## Percentages

Percentages tend to bore 6^{th} grade students. After all, what do they care about earning interest and calculating statistics? There are percentages, however, that they can relate to: sales. After all, if they see a pair of designer jeans on sale for 60% off, they have to know whether they can afford them, right?

Tap into this interest by making your own “store." Over the course of a week or so, generously hand out fake money to students who are working well, complete assignments, or take on extra work. At the end of the week, set out different prizes along a table in the classroom. Provide various cheap objects that students might like, such as decorative school supplies, snack foods, or gift certificates for class privileges, and label them with both prices and sale signs. For example, a small notebook might have the price “$5.00" on it, with a for sale sign that reads “20% off." Have students make their selections on paper and hand them in to you at the end of the period. That night, check their papers to make sure that each student has calculated correctly. The next day, give each student the objects that she calculated correctly.

## Fractions

Are your students struggling with fractions? Helping them visualize the abstract concepts can help. Have them fold a paper into quarters. Then show them how to fold a second paper into eighths. Have them color in one quarter of the first paper, and then ask them to color in an equivalent value on the second paper. It should be easy for them to see that they’ll need to color in two sections of the paper, or 2/8, to get the same value. You can also teach addition and subtraction of fractions this way.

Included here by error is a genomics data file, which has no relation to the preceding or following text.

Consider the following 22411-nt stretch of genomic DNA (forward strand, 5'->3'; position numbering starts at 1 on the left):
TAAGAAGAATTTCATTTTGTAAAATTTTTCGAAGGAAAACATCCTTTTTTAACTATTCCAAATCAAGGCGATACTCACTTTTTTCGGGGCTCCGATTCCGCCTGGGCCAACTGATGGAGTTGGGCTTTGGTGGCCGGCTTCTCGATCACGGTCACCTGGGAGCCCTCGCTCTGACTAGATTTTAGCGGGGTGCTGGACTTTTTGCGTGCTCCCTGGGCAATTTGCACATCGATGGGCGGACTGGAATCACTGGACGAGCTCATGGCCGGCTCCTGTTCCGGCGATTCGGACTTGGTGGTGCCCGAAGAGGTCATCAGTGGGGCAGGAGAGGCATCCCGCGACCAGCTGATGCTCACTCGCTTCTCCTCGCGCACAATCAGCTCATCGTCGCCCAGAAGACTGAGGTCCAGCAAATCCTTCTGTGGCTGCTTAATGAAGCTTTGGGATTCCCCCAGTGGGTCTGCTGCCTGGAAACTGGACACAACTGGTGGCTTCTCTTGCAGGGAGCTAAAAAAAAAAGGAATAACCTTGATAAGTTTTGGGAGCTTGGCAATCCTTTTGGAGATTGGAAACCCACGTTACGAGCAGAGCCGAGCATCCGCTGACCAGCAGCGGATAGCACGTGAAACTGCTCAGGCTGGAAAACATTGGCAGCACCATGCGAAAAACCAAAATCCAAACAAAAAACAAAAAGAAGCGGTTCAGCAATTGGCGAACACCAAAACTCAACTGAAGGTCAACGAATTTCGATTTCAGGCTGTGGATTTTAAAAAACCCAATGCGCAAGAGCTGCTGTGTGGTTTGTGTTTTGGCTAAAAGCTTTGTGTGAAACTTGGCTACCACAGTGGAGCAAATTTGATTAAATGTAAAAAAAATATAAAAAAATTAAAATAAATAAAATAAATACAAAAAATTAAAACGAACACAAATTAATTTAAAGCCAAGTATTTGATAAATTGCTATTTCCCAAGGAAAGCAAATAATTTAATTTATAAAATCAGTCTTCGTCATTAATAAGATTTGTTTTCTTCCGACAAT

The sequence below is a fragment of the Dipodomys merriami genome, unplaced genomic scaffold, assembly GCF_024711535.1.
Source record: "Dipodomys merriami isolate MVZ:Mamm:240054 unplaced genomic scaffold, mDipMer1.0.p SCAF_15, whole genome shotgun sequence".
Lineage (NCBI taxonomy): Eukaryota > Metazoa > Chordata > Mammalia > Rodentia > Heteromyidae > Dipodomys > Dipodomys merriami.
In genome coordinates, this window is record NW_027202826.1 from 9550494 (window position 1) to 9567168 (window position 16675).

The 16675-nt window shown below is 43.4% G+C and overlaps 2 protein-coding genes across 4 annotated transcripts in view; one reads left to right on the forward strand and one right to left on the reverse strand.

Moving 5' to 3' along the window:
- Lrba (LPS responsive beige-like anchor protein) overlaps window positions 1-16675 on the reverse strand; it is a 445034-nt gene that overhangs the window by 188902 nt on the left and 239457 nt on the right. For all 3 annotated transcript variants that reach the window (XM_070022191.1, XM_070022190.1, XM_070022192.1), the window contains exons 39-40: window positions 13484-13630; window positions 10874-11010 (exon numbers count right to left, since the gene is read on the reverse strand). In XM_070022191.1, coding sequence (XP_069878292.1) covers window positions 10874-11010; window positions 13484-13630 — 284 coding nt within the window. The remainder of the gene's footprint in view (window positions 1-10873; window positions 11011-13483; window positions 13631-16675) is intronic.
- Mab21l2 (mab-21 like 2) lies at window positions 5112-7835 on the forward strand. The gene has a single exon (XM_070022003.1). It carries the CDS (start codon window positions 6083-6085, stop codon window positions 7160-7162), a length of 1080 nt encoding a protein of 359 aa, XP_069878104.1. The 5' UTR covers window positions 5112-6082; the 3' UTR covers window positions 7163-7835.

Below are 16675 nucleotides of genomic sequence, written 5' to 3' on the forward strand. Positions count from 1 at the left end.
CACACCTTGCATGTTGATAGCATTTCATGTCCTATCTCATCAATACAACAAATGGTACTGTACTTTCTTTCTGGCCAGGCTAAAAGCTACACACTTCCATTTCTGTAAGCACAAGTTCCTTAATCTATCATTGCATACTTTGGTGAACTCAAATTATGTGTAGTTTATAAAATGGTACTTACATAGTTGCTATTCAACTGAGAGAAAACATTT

## Perimeter and Area

Figuring out the perimeter and area of a shape can be boring for 6^{th} grade students. Help students use their newfound skills to solve some interesting puzzles with these 6^{th} grade math activities. Provide them with graph paper and encourage them to use it to test out their answers. Have students work in groups to answer some of the following questions:

· What is the largest perimeter a rectangle can have, if its area is 24 cm?

· What is the largest area a rectangle can have, if its perimeter is 20 cm?

· Draw a circle and a square that have approximately the same area. How are the radius of the circle and the length of the square’s side related?

## This post is part of the series: Elementary Math Activities

- Fun Math Activities for the Kindergarten Classroom
- Mathematics Activities for the Second Grade Classroom
- Fun Math Activities for the 4th Grade Classroom
- Mathematics Activities for the Fifth Grade Classroom
- Fun Math Activities for the 6th Grade Classroom